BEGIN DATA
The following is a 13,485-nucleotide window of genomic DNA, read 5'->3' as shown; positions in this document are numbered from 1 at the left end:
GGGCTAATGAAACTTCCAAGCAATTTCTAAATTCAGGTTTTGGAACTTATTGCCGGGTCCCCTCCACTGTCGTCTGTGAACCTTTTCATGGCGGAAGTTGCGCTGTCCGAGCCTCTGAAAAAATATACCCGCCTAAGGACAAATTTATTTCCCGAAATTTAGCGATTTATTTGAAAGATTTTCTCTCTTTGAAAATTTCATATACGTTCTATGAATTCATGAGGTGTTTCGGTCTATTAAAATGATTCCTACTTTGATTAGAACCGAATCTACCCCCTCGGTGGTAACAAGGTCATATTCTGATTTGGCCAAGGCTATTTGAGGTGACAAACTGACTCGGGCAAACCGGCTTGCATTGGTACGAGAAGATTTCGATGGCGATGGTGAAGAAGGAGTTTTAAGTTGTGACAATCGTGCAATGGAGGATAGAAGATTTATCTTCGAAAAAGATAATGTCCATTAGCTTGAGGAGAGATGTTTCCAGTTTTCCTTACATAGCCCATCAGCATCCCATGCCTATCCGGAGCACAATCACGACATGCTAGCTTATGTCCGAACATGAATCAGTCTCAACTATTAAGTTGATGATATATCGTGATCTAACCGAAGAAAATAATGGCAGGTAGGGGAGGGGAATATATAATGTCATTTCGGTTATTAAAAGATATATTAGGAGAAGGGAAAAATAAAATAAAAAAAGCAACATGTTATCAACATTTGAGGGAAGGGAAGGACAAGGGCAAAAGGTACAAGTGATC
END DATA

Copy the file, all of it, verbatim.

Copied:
The following is a 13,485-nucleotide window of genomic DNA, read 5'->3' as shown; positions in this document are numbered from 1 at the left end:
GGGCTAATGAAACTTCCAAGCAATTTCTAAATTCAGGTTTTGGAACTTATTGCCGGGTCCCCTCCACTGTCGTCTGTGAACCTTTTCATGGCGGAAGTTGCGCTGTCCGAGCCTCTGAAAAAATATACCCGCCTAAGGACAAATTTATTTCCCGAAATTTAGCGATTTATTTGAAAGATTTTCTCTCTTTGAAAATTTCATATACGTTCTATGAATTCATGAGGTGTTTCGGTCTATTAAAATGATTCCTACTTTGATTAGAACCGAATCTACCCCCTCGGTGGTAACAAGGTCATATTCTGATTTGGCCAAGGCTATTTGAGGTGACAAACTGACTCGGGCAAACCGGCTTGCATTGGTACGAGAAGATTTCGATGGCGATGGTGAAGAAGGAGTTTTAAGTTGTGACAATCGTGCAATGGAGGATAGAAGATTTATCTTCGAAAAAGATAATGTCCATTAGCTTGAGGAGAGATGTTTCCAGTTTTCCTTACATAGCCCATCAGCATCCCATGCCTATCCGGAGCACAATCACGACATGCTAGCTTATGTCCGAACATGAATCAGTCTCAACTATTAAGTTGATGATATATCGTGATCTAACCGAAGAAAATAATGGCAGGTAGGGGAGGGGAATATATAATGTCATTTCGGTTATTAAAAGATATATTAGGAGAAGGGAAAAATAAAATAAAAAAAGCAACATGTTATCAACATTTGAGGGAAGGGAAGGACAAGGGCAAAAGGTACAAGTGATC